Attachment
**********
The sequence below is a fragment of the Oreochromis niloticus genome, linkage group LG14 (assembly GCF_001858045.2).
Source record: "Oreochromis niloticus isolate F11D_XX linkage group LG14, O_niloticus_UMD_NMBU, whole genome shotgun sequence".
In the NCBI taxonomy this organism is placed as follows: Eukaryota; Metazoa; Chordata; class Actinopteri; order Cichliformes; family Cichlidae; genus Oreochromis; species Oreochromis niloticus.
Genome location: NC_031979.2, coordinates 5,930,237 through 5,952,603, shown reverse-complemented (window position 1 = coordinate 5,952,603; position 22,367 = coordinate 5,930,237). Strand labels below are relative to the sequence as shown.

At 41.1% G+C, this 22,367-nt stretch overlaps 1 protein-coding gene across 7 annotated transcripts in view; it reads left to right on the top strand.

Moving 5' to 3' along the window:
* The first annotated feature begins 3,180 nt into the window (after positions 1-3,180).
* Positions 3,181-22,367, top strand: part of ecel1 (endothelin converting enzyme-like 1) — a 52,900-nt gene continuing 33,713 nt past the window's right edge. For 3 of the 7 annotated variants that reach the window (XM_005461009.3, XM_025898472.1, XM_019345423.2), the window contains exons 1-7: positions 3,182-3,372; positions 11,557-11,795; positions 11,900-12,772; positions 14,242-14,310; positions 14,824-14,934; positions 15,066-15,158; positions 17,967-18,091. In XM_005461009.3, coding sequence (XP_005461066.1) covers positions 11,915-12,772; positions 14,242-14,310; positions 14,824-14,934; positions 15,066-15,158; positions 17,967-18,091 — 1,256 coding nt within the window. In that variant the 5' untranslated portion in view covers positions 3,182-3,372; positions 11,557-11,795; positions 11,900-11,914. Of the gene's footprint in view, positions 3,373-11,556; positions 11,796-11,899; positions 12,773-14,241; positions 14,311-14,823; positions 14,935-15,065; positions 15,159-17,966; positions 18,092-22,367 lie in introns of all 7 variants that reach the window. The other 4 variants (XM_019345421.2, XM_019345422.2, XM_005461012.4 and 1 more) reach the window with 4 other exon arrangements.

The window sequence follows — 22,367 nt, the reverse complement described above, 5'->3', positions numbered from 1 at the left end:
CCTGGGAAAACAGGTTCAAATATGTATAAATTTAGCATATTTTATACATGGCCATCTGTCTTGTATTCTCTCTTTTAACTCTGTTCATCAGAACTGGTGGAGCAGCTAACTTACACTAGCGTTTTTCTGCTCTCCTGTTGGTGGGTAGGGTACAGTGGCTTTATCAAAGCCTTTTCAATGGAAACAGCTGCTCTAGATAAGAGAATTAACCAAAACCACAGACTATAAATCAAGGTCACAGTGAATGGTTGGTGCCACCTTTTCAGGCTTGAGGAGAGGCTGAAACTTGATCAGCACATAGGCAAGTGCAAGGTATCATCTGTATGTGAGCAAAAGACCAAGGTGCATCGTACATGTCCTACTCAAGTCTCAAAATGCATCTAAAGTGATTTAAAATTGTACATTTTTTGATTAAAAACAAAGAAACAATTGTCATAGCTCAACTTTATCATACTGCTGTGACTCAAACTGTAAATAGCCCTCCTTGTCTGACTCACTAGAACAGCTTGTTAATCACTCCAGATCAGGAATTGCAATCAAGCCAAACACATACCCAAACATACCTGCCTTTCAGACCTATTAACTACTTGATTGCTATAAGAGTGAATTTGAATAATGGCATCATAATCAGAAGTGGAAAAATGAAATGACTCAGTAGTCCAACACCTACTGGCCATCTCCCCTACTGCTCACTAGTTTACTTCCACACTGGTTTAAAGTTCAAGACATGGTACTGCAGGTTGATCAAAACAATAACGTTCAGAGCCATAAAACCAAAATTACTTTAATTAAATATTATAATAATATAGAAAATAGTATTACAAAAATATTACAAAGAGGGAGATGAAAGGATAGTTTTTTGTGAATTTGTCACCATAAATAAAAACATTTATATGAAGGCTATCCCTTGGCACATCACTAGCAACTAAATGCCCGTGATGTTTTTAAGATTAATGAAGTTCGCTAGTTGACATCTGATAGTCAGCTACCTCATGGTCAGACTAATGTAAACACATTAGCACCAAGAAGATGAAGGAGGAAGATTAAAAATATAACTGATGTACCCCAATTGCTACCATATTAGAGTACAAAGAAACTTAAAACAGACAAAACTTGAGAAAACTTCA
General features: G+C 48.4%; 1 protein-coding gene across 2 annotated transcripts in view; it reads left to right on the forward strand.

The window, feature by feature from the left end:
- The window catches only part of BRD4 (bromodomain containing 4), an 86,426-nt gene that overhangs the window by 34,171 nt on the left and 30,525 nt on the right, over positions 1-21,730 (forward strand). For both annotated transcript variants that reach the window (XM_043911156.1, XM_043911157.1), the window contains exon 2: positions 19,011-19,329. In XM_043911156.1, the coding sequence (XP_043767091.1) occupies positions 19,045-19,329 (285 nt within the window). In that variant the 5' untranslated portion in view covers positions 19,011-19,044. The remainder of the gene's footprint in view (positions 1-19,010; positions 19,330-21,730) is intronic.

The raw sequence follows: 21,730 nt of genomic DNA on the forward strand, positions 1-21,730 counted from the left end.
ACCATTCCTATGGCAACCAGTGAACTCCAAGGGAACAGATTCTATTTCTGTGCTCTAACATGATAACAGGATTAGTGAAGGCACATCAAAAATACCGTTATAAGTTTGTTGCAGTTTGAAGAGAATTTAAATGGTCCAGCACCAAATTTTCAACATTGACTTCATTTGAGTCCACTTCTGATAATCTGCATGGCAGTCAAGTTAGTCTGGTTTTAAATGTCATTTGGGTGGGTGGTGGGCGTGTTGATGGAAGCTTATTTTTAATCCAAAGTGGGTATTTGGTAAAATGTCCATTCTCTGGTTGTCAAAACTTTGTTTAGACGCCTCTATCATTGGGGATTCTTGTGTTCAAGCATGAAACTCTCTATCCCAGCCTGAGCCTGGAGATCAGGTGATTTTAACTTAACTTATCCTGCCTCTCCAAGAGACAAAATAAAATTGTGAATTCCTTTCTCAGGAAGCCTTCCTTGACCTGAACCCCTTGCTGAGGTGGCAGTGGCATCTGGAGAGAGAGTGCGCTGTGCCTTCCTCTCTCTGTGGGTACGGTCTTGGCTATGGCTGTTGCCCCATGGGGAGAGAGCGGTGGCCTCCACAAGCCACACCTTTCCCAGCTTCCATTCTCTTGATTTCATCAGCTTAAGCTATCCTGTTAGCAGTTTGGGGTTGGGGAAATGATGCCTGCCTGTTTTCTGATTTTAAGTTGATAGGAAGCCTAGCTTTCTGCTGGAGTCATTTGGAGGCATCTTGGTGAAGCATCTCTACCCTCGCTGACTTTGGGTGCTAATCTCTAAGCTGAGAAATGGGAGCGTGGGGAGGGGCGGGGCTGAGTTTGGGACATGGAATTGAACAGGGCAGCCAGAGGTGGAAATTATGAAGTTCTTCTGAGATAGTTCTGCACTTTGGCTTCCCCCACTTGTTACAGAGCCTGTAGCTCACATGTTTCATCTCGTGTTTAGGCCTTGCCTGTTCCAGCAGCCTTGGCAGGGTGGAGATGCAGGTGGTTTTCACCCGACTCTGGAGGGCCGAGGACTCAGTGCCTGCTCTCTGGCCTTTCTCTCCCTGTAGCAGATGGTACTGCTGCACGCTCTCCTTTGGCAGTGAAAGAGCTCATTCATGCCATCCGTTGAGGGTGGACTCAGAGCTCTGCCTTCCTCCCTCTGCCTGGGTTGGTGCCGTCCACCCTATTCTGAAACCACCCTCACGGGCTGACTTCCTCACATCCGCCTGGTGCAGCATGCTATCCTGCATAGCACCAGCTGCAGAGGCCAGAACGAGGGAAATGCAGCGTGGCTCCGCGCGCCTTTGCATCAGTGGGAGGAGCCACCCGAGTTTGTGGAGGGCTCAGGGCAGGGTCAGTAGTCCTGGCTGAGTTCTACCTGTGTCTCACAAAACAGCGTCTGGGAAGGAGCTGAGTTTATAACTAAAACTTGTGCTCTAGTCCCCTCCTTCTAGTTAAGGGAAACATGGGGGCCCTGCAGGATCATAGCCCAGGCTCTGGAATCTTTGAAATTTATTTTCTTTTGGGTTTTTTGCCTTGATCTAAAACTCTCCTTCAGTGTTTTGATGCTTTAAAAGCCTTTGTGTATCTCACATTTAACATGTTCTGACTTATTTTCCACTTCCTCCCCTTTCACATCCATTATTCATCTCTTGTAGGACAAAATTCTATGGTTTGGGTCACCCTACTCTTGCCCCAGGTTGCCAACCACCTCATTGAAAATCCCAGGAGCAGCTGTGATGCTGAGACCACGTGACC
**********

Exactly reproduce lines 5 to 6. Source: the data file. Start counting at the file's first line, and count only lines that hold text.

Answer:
At 41.1% G+C, this 22,367-nt stretch overlaps 1 protein-coding gene across 7 annotated transcripts in view; it reads left to right on the top strand.

Moving 5' to 3' along the window: